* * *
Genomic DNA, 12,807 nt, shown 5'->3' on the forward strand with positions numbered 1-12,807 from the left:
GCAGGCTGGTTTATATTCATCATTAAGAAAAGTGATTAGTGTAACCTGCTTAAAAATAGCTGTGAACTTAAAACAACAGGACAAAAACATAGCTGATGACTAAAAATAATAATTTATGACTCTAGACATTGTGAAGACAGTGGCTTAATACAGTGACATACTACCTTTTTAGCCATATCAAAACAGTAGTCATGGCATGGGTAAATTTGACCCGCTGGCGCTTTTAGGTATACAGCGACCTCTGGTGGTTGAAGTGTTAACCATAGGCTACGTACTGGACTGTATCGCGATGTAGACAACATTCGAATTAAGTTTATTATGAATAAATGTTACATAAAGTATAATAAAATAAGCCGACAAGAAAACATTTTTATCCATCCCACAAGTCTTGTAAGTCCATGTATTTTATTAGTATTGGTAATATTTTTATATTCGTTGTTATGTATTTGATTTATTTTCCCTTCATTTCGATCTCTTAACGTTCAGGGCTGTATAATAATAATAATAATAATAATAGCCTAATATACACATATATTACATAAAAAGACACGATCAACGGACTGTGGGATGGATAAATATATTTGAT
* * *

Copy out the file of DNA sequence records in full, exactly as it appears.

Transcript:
Genomic DNA, 12,807 nt, shown 5'->3' on the forward strand with positions numbered 1-12,807 from the left:
GCAGGCTGGTTTATATTCATCATTAAGAAAAGTGATTAGTGTAACCTGCTTAAAAATAGCTGTGAACTTAAAACAACAGGACAAAAACATAGCTGATGACTAAAAATAATAATTTATGACTCTAGACATTGTGAAGACAGTGGCTTAATACAGTGACATACTACCTTTTTAGCCATATCAAAACAGTAGTCATGGCATGGGTAAATTTGACCCGCTGGCGCTTTTAGGTATACAGCGACCTCTGGTGGTTGAAGTGTTAACCATAGGCTACGTACTGGACTGTATCGCGATGTAGACAACATTCGAATTAAGTTTATTATGAATAAATGTTACATAAAGTATAATAAAATAAGCCGACAAGAAAACATTTTTATCCATCCCACAAGTCTTGTAAGTCCATGTATTTTATTAGTATTGGTAATATTTTTATATTCGTTGTTATGTATTTGATTTATTTTCCCTTCATTTCGATCTCTTAACGTTCAGGGCTGTATAATAATAATAATAATAATAATAGCCTAATATACACATATATTACATAAAAAGACACGATCAACGGACTGTGGGATGGATAAATATATTTGAT